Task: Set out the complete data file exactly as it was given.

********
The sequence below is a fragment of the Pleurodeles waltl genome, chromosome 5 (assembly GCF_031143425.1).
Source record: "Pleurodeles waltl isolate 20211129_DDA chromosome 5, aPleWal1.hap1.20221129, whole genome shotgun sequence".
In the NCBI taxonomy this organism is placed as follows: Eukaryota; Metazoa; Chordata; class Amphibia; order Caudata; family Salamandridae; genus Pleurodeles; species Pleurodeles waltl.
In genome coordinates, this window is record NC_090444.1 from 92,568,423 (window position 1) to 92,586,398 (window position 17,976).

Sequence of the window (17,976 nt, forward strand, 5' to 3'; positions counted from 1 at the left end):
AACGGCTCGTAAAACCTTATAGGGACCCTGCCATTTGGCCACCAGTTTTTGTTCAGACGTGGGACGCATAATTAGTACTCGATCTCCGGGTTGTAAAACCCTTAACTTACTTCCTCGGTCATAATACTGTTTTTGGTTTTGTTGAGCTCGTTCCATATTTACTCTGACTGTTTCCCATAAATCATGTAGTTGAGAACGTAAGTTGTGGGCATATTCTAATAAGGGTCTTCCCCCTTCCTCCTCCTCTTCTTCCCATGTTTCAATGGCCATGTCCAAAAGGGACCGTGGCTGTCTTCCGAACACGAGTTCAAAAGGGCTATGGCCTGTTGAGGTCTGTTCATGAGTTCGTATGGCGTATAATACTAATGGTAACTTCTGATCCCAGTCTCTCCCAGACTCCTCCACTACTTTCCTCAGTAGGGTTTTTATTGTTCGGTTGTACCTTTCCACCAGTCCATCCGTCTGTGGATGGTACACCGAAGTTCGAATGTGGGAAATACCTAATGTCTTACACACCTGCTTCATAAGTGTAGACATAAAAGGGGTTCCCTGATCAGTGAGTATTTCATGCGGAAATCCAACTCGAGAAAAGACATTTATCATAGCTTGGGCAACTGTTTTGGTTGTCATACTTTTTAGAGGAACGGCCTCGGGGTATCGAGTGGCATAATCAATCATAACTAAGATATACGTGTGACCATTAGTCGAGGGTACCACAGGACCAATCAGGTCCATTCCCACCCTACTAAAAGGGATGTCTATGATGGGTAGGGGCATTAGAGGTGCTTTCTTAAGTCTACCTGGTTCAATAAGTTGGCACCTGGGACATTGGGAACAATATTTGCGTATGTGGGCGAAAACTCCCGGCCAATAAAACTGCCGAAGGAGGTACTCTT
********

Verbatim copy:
The sequence below is a fragment of the Pleurodeles waltl genome, chromosome 5 (assembly GCF_031143425.1).
Source record: "Pleurodeles waltl isolate 20211129_DDA chromosome 5, aPleWal1.hap1.20221129, whole genome shotgun sequence".
In the NCBI taxonomy this organism is placed as follows: Eukaryota; Metazoa; Chordata; class Amphibia; order Caudata; family Salamandridae; genus Pleurodeles; species Pleurodeles waltl.
In genome coordinates, this window is record NC_090444.1 from 92,568,423 (window position 1) to 92,586,398 (window position 17,976).

Sequence of the window (17,976 nt, forward strand, 5' to 3'; positions counted from 1 at the left end):
AACGGCTCGTAAAACCTTATAGGGACCCTGCCATTTGGCCACCAGTTTTTGTTCAGACGTGGGACGCATAATTAGTACTCGATCTCCGGGTTGTAAAACCCTTAACTTACTTCCTCGGTCATAATACTGTTTTTGGTTTTGTTGAGCTCGTTCCATATTTACTCTGACTGTTTCCCATAAATCATGTAGTTGAGAACGTAAGTTGTGGGCATATTCTAATAAGGGTCTTCCCCCTTCCTCCTCCTCTTCTTCCCATGTTTCAATGGCCATGTCCAAAAGGGACCGTGGCTGTCTTCCGAACACGAGTTCAAAAGGGCTATGGCCTGTTGAGGTCTGTTCATGAGTTCGTATGGCGTATAATACTAATGGTAACTTCTGATCCCAGTCTCTCCCAGACTCCTCCACTACTTTCCTCAGTAGGGTTTTTATTGTTCGGTTGTACCTTTCCACCAGTCCATCCGTCTGTGGATGGTACACCGAAGTTCGAATGTGGGAAATACCTAATGTCTTACACACCTGCTTCATAAGTGTAGACATAAAAGGGGTTCCCTGATCAGTGAGTATTTCATGCGGAAATCCAACTCGAGAAAAGACATTTATCATAGCTTGGGCAACTGTTTTGGTTGTCATACTTTTTAGAGGAACGGCCTCGGGGTATCGAGTGGCATAATCAATCATAACTAAGATATACGTGTGACCATTAGTCGAGGGTACCACAGGACCAATCAGGTCCATTCCCACCCTACTAAAAGGGATGTCTATGATGGGTAGGGGCATTAGAGGTGCTTTCTTAAGTCTACCTGGTTCAATAAGTTGGCACCTGGGACATTGGGAACAATATTTGCGTATGTGGGCGAAAACTCCCGGCCAATAAAACTGCCGAAGGAGGTACTCTT